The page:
December 15, 2018 - 8:00 pm
GNE continues its residency at Westmoreland Congregational United Church of Christ with the first of a series of programs called The Four Freedoms Project, based on Franklin Delano Roosevelt’s “Four Essential Freedoms,” articulated during his State of the Union address in 1941 in support of our allies in Europe ahead of World War II.
Freedom of Expression focuses on two large works. Joshua Armenta’s Sonetos del amor oscuro, for tenor and ensemble, speak to the need to be true to oneself, even in the face of persecution. In this world premiere work, Armenta sets texts by Federico García Lorca, who, because of the mores of his day, was not only forced to live life as a closeted homosexual but eventually lost his life to a government that sought to violently suppress such voices. Armenta’s setting is a brave and honest reaction to facing those same choices in a culture that is changing, but within which acceptance is less than total.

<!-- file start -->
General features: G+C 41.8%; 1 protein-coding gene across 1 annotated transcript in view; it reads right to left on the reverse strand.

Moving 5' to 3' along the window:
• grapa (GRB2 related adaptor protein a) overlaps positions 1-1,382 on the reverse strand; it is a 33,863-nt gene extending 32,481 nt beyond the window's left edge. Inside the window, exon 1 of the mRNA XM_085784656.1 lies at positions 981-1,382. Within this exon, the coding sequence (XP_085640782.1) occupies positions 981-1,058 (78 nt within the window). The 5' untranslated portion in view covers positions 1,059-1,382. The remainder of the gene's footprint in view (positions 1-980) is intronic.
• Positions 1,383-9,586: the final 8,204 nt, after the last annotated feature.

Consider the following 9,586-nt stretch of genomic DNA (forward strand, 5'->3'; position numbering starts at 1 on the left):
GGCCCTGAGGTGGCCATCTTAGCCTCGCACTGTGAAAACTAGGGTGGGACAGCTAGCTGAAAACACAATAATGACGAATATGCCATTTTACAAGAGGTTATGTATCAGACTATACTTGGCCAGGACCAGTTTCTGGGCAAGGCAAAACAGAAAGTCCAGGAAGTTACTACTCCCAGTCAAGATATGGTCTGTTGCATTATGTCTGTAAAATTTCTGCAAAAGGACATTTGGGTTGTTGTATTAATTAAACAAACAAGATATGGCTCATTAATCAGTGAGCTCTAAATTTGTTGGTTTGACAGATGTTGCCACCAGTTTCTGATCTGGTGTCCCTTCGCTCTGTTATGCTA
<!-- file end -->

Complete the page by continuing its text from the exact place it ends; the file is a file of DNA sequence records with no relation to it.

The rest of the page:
The second work of the evening, Frederic Rzewski’s Coming Together/Attica, is a classic of political expression through music. A setting of letters from Sam Melville, who was a prisoner at Attica prison in upstate New York, Coming Together/Attica is a testament to the failures of a state to keep control of its population by force. Melville was killed on September 13, 1971, when New York state police stormed Attica prison at the orders of governor Nelson Rockefeller. This work was arranged by GNE Artistic Director Armando Bayolo.
Tickets are available through OvationTix : $30 General Admission presale, $24 WCUCC Members /Students/Seniors & Military at the door.